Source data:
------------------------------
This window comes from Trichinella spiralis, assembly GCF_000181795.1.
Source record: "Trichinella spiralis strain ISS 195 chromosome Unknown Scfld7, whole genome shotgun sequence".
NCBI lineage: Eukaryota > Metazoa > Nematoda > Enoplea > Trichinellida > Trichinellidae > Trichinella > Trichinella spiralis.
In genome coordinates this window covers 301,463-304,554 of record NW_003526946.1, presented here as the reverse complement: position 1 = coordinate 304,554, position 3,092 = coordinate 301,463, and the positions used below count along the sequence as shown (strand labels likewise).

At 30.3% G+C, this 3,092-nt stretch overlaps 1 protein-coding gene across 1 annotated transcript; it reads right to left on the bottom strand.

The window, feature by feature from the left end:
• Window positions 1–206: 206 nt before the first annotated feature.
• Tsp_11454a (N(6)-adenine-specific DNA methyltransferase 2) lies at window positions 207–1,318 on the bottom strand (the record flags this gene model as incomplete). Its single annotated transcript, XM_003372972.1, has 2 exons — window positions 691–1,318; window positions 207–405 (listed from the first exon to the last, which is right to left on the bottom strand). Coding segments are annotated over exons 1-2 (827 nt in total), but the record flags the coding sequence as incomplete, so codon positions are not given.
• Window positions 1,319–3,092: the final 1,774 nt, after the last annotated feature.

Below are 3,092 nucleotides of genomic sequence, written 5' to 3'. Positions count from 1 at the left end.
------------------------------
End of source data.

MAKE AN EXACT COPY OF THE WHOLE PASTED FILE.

This window comes from Trichinella spiralis, assembly GCF_000181795.1.
Source record: "Trichinella spiralis strain ISS 195 chromosome Unknown Scfld7, whole genome shotgun sequence".
NCBI lineage: Eukaryota > Metazoa > Nematoda > Enoplea > Trichinellida > Trichinellidae > Trichinella > Trichinella spiralis.
In genome coordinates this window covers 301,463-304,554 of record NW_003526946.1, presented here as the reverse complement: position 1 = coordinate 304,554, position 3,092 = coordinate 301,463, and the positions used below count along the sequence as shown (strand labels likewise).

At 30.3% G+C, this 3,092-nt stretch overlaps 1 protein-coding gene across 1 annotated transcript; it reads right to left on the bottom strand.

The window, feature by feature from the left end:
• Window positions 1–206: 206 nt before the first annotated feature.
• Tsp_11454a (N(6)-adenine-specific DNA methyltransferase 2) lies at window positions 207–1,318 on the bottom strand (the record flags this gene model as incomplete). Its single annotated transcript, XM_003372972.1, has 2 exons — window positions 691–1,318; window positions 207–405 (listed from the first exon to the last, which is right to left on the bottom strand). Coding segments are annotated over exons 1-2 (827 nt in total), but the record flags the coding sequence as incomplete, so codon positions are not given.
• Window positions 1,319–3,092: the final 1,774 nt, after the last annotated feature.

Below are 3,092 nucleotides of genomic sequence, written 5' to 3'. Positions count from 1 at the left end.